An official of the Zambian Development Agency, Obby Banda, has invited Botswana investors to come to his country and take advantage of business opportunities that abound there. Banda identified five sectors that offer such opportunity: tourism, agriculture, manufacturing, infrastructure and energy.
In the energy sector, Zambia – which is one of the top 10 fastest growing economies in Sub-Saharan Africa, requires efficient supply as there is increasing demand, especially from mines.
“The government wants to both invest as well as attract private sector investment,” Banda said.With vast waterfalls, lakes and rivers, one of the largest concentrations of bird species in the world, a rich cultural heritage, several monuments spread across the country and one of the seven wonders of the world – Victoria Falls, Zambia’s tourism sector has a lot of untapped potential. Part of unlocking such potential would require the development of essential infrastructure.
Much like Botswana, Zambia has a narrow manufacturing base which situation provides “lots of opportunities” especially in the mining where most of the inputs come from South Africa.
While the country has basic reliable infrastructure in terms of road networks, the country recently embarked on the “Link Zambia 8,000” project (Accelerated National Roads Construction Programme) aimed at rehabilitating and constructing 8000 kilometres of high quality single and dual lane roads throughout the country. The aim is to construct an efficient road network and international highways linking Zambia to South Africa, Zimbabwe, Mozambique, Malawi, Tanzania, the Democratic Republic of Congo and Namibia.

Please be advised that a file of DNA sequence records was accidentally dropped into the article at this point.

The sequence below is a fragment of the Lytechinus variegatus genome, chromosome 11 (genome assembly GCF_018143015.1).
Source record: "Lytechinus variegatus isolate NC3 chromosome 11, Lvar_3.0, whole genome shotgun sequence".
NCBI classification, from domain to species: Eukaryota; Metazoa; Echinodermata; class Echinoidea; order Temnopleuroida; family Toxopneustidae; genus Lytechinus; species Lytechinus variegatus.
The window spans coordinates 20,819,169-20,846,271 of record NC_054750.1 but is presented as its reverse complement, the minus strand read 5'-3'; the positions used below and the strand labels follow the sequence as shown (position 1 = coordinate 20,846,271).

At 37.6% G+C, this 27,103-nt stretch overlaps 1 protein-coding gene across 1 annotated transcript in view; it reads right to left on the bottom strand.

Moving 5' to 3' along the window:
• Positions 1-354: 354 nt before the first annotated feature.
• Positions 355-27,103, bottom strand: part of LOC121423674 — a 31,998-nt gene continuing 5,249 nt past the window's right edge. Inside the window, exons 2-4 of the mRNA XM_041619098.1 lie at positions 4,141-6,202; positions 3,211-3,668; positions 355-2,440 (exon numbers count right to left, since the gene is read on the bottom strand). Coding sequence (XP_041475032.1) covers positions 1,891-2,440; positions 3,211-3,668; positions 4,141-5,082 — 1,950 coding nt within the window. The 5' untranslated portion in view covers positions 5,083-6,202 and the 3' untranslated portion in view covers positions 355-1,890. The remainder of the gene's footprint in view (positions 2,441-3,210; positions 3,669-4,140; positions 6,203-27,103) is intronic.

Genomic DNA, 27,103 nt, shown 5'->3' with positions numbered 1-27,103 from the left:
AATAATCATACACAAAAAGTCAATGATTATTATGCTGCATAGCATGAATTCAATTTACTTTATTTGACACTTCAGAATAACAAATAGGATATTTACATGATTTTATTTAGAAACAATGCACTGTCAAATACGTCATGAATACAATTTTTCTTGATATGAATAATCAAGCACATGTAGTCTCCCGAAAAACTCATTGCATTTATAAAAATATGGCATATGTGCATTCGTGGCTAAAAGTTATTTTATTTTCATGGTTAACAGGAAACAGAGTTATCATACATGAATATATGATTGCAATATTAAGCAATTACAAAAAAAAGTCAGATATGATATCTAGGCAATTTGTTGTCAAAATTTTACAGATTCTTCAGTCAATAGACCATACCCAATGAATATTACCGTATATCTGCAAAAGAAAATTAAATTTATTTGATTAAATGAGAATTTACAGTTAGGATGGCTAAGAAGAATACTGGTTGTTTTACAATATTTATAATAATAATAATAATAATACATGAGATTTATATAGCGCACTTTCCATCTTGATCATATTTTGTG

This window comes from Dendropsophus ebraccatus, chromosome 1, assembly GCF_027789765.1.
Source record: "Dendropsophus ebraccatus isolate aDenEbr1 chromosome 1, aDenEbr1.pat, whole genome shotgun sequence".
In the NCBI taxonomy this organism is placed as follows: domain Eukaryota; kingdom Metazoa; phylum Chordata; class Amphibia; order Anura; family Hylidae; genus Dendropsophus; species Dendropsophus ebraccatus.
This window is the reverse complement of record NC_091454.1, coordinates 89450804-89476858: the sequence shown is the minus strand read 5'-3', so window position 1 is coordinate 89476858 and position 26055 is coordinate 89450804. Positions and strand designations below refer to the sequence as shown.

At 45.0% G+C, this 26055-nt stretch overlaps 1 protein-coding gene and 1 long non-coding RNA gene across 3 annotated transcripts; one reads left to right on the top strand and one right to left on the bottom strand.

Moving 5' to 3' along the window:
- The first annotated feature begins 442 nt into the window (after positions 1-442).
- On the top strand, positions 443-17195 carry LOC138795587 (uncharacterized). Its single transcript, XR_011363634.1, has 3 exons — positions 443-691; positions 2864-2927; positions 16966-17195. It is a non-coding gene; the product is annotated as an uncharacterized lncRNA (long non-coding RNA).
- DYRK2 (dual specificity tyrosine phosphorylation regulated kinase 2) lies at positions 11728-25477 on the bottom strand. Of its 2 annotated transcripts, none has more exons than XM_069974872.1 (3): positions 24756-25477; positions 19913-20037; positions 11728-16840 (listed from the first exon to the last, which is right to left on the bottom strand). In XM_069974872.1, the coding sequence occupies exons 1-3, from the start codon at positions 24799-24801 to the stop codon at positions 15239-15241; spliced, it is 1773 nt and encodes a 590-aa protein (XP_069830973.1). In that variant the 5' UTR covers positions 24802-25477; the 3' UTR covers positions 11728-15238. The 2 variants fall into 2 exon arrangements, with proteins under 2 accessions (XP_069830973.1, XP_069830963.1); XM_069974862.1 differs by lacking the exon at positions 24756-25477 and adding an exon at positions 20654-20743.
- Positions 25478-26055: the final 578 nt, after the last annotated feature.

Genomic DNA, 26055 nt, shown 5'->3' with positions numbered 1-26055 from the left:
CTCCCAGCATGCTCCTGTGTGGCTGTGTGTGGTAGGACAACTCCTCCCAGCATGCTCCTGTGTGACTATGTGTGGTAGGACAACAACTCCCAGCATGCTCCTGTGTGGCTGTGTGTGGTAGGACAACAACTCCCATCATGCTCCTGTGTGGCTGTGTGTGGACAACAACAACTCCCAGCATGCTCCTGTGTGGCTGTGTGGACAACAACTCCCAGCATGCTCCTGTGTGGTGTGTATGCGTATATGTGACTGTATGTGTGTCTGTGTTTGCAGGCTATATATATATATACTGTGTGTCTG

The Zambian government proposes that the private sector should consider undertaking a large portion of the 8000 Road Project which is expected to last at least five years and is estimated to cost between $5 and $6 billion. Additionally, Banda said that the government wants to develop inland ports and logistics centres as well as a 2500-kilometre railway lines.“The government can only do so much and is inviting the private sector to carry out some of the work,” Banda said.
Zambia has 27 million hectares of arable land and only 9 million hectares are under cultivation. Unlike Botswana where there is serious water shortage, Zambia has vast water resources. According to Banda, 40 percent of the water in the SADC region is in that country. The government wants to encourage investment of large-scale and commercial farmers.ZDA’s support to investors includes helping them look for business partners, arranging meetings with government officials, consulting further on incentive benefits and providing information on market and industries.